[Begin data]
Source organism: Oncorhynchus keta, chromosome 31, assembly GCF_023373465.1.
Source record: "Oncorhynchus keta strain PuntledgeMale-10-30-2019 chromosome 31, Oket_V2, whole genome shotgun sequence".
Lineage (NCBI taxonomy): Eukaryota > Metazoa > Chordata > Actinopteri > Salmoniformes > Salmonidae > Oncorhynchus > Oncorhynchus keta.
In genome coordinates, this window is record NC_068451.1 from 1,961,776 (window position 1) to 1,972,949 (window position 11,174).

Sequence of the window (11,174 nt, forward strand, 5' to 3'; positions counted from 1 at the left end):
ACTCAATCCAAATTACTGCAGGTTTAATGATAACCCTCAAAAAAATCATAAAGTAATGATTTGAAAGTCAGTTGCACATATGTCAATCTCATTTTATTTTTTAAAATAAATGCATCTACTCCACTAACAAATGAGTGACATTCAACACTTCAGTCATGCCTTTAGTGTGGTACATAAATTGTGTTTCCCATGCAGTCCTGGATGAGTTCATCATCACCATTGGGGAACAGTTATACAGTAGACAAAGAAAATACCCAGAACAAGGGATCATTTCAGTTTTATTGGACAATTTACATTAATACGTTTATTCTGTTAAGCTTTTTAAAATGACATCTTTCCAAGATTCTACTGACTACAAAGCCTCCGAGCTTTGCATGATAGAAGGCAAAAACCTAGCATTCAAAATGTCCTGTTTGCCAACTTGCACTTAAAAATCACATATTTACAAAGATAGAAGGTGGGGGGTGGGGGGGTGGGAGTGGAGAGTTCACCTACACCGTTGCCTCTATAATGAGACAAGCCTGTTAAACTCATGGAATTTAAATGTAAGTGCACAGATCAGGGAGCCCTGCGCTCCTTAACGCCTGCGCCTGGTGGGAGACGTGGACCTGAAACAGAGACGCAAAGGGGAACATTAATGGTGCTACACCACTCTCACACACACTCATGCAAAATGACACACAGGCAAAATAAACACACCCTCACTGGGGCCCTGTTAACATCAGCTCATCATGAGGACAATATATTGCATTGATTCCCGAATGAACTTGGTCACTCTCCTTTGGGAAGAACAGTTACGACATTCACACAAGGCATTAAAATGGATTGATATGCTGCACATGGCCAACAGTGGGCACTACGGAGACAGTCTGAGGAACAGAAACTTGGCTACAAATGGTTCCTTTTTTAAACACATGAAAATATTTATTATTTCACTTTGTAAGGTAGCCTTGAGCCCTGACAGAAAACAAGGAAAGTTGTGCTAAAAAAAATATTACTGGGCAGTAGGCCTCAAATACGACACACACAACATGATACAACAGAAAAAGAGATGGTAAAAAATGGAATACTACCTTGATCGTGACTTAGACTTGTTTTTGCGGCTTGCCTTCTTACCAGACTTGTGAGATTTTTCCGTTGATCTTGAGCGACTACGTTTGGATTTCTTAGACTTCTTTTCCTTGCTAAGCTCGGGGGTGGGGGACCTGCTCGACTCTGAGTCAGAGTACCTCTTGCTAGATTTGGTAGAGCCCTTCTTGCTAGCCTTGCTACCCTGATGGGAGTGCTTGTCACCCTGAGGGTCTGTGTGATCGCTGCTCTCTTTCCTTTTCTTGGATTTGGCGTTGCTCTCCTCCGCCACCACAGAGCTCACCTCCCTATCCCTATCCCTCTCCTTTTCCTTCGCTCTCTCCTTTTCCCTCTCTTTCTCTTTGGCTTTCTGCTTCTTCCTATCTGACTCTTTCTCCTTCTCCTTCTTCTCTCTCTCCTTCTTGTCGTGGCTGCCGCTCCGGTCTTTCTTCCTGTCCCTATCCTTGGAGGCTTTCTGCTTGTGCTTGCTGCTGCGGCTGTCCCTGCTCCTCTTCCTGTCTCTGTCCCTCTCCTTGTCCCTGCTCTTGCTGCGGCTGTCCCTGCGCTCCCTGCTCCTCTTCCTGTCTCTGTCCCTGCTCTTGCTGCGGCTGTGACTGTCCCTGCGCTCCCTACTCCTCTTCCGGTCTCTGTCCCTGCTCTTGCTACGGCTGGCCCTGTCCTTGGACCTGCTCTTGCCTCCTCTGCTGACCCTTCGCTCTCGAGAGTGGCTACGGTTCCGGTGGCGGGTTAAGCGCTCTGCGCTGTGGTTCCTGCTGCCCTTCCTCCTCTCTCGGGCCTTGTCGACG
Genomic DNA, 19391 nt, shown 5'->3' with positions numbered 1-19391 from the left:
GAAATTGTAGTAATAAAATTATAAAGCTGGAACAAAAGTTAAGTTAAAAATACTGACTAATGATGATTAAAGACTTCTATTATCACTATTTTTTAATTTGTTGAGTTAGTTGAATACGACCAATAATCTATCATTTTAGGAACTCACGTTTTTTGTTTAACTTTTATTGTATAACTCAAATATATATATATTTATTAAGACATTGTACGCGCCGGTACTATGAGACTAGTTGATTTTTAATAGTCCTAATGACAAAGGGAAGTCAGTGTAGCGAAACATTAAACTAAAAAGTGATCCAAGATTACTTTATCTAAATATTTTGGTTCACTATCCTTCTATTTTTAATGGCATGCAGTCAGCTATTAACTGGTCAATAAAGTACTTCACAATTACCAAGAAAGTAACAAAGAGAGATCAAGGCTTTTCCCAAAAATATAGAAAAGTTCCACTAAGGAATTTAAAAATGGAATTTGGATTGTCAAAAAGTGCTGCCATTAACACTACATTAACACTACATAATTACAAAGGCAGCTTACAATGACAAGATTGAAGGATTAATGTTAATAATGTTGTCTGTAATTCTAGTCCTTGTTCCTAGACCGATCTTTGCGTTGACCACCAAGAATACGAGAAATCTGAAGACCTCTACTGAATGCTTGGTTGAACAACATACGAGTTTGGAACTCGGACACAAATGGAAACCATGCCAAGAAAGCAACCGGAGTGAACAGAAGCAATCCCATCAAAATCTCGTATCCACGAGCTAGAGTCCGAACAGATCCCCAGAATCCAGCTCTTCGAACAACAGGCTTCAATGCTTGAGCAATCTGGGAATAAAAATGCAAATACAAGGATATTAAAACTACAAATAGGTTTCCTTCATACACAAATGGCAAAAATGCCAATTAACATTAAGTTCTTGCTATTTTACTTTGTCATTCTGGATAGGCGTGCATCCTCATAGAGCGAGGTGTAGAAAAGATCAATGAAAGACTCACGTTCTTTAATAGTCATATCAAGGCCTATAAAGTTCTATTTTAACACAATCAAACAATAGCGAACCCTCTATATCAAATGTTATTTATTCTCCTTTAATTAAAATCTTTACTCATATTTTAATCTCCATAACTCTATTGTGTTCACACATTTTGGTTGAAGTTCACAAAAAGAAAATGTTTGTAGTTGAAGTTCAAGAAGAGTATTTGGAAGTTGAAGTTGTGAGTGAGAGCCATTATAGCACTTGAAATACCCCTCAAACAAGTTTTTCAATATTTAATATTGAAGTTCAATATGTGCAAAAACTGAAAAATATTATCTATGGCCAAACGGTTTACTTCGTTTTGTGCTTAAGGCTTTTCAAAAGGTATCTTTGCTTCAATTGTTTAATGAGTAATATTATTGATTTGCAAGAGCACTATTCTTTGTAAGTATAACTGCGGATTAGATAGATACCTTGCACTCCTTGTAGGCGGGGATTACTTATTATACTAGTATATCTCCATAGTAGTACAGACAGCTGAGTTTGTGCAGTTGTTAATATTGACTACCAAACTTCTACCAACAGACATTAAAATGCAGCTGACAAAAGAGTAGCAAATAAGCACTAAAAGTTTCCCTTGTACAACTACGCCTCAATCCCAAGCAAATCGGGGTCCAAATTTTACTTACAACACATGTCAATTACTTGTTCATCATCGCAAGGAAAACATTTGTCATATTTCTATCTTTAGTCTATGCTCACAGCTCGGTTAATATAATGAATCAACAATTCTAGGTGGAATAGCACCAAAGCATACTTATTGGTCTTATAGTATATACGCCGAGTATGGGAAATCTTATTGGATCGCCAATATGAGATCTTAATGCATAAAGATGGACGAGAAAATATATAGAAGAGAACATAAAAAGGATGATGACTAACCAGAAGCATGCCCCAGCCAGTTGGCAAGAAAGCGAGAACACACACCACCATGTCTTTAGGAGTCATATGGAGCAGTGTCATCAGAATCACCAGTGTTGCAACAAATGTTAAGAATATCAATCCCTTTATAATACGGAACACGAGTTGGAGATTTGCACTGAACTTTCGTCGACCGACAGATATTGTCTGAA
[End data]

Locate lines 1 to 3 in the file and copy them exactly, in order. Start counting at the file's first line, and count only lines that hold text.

Source organism: Oncorhynchus keta, chromosome 31, assembly GCF_023373465.1.
Source record: "Oncorhynchus keta strain PuntledgeMale-10-30-2019 chromosome 31, Oket_V2, whole genome shotgun sequence".
Lineage (NCBI taxonomy): Eukaryota > Metazoa > Chordata > Actinopteri > Salmoniformes > Salmonidae > Oncorhynchus > Oncorhynchus keta.